This year I began my tenth year as a faculty member (3 years at James Madison University and 6 years at Elon University to date). During my time as a faculty member I have served in full time faculty position’s held in sport and recreation management departments. My professional background is primarily in campus recreation and community sport (parks and recreation, YMCAs, Boys and Girls Clubs). I remember my first year teaching I was worried about not having passion for professional sport teams, I still do not follow any professional sport teams. At the time I struggled with embracing my strengths and expertise with what I thought I had to be versus what I brought to the table.
A funny example of this was when I had a student ask me in class one day in 2010.
“Dr. McFadden what is your favorite NFL team?”
I hesitated, should I tell the truth. Or put up a front. In that moment I decided not to hide by who I thought I needed to be perceived as and I said, “I don’t have a favorite NFL team or MLB, NHL, MLS...”
...the student said, “you don’t.” I rebounded with, “I don’t, wow that feels good to say. Every professional sports team I’ve ever followed was based on the man in my life not because I liked the team. I’m currently a Philadelphia Eagles fan (my ex-husband’s favorite team). I’ve also been a Washington Redskins fan (my dad’s team), Dallas Cowboy fan (high school boyfriend) and so on.”
I thought for a moment eight years ago that my students and peers would think I was a fraud because I’m not a die-hard fan of professional sports. To be good at sport and recreation management you do not have to be a die-hard fan.
I share these light hearted examples to express how many of us will have moments where we mask who we are because of inadequacies we may feel we have and will hide our true self. Being authentic and sharing our true selves by being vulnerable about who we are can be used to assist us in taking off our masks.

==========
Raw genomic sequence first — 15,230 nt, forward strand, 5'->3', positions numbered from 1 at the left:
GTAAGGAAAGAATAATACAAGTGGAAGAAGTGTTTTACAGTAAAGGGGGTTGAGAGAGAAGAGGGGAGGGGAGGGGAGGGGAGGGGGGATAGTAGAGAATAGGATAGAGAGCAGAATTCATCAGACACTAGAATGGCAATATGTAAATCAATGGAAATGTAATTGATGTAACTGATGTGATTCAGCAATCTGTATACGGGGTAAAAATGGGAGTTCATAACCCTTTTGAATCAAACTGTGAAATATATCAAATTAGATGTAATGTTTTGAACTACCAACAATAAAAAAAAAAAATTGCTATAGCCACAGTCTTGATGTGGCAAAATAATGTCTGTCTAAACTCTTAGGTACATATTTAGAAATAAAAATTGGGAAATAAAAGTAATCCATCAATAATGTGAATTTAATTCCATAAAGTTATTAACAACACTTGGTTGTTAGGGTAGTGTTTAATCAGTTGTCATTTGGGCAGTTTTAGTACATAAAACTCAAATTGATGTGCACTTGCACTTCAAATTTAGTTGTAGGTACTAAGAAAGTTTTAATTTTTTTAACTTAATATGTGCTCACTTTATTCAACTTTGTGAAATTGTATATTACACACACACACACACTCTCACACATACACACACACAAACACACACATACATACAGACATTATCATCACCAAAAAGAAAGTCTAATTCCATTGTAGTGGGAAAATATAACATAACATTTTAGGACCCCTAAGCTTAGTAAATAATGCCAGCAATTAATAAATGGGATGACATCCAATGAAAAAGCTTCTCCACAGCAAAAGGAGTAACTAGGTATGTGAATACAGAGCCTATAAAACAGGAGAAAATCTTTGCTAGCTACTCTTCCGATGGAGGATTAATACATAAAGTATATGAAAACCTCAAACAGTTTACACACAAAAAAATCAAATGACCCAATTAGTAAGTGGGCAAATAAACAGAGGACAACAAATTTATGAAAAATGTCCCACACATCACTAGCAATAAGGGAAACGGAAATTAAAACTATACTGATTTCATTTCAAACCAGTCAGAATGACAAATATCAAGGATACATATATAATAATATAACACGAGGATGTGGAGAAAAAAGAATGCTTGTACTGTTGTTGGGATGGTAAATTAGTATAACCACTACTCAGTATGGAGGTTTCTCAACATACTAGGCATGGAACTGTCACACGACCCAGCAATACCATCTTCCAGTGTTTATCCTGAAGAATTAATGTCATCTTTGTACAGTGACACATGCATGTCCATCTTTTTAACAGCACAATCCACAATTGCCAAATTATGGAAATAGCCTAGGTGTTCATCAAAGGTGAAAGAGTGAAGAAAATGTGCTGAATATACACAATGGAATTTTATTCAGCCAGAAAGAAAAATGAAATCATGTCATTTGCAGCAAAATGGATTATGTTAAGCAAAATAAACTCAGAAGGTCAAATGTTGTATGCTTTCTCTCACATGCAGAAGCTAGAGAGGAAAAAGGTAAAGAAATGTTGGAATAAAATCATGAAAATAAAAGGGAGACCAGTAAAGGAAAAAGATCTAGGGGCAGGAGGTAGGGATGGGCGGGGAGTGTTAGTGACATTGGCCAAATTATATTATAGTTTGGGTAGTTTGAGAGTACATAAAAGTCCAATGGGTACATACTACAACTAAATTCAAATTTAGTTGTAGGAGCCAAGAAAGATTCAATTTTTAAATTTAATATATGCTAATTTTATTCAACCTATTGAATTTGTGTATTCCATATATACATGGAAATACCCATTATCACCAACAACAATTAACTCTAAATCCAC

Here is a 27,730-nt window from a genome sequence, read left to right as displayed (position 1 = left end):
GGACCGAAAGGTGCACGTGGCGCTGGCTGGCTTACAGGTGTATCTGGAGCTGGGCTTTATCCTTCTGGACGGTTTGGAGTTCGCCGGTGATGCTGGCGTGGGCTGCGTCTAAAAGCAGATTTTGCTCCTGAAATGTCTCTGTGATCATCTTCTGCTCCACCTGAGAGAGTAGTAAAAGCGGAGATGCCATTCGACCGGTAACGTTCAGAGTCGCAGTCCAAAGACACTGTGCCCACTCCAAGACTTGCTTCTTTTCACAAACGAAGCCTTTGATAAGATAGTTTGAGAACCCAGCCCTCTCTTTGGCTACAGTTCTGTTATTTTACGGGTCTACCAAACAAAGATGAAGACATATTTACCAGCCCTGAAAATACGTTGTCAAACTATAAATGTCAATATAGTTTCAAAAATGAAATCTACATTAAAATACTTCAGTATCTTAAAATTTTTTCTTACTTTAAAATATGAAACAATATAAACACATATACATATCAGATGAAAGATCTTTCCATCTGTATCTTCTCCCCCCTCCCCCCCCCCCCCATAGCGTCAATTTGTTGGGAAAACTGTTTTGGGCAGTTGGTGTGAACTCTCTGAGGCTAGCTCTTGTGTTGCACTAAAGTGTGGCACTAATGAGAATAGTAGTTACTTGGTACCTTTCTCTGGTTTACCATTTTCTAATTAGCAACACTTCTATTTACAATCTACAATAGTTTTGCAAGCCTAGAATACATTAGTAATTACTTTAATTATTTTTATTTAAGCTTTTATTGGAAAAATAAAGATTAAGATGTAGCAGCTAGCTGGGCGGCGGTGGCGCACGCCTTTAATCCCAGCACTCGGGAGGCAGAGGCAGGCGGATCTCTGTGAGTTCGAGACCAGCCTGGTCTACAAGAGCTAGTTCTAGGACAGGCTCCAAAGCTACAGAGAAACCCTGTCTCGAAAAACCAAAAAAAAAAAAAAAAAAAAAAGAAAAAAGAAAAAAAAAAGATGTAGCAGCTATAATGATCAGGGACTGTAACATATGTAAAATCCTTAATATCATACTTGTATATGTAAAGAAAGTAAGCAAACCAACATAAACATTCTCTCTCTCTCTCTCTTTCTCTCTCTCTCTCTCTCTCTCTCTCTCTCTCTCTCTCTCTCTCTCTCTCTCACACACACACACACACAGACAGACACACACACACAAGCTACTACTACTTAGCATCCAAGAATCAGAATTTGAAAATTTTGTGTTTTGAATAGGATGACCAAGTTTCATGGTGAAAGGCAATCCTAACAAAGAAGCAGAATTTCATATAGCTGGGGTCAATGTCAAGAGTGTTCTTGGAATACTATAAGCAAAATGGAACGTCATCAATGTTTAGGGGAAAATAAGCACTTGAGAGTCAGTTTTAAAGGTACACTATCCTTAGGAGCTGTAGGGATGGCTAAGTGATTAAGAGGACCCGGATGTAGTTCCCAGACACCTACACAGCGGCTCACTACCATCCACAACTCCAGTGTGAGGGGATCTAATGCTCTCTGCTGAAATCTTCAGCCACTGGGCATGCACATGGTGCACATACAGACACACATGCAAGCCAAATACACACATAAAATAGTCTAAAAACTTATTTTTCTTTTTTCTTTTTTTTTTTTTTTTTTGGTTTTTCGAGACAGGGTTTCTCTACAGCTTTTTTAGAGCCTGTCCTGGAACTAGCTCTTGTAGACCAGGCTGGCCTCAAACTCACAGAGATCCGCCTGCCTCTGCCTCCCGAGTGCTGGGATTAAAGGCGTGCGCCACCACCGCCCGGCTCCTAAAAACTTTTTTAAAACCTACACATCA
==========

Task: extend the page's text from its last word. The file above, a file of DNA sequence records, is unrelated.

About five years ago I wrote the following in my journal::
Masks We Wear
Yours shines and sparkles like mine
A façade we share for others to see, and...
All we want to do is wear someone else’s when truly we don’t know what we see, we perceive what we see
What if the truth of this disguise was exposed?
Concealing our true selves because
of what others might think
All they would do is judge and talk
Why can we not be free for all to see?
A front hiding behind these walls, time and time again
Maybe it is only me building up walls to protect the real me
All of the outsiders truly do not matter or do they
Why am I hiding and caring about what others think?
Yes, we can all say I’m true to who I am.
Are you? Am I?
Oh, the masks we wear
Why do we conceal who we are? And why do others conceal who they are?
May we let our lights beam beyond our mask, the light will shine as you peal back the mask that protects your from revealing your true self.
1. Share pieces of who you are, your creases of life.
2. Listen and look for the light behind the mask of others.
3. Be brave even when you feel your mask covering your face.
There will be days where we want to protect ourselves by wearing our masks. However, we can consider how removing our mask may give strength for another as well as our vulnerability will let others in.
Proverbs 4:23 states, “”Keep your heart with all diligence, For out of it spring the issues of life.”
Yes, guard your heart. Consider your choice to wear a mask where the light stays in and you are safe from attack. Or consider to wear a mask that cracks to share your light with others, to share your “true self”.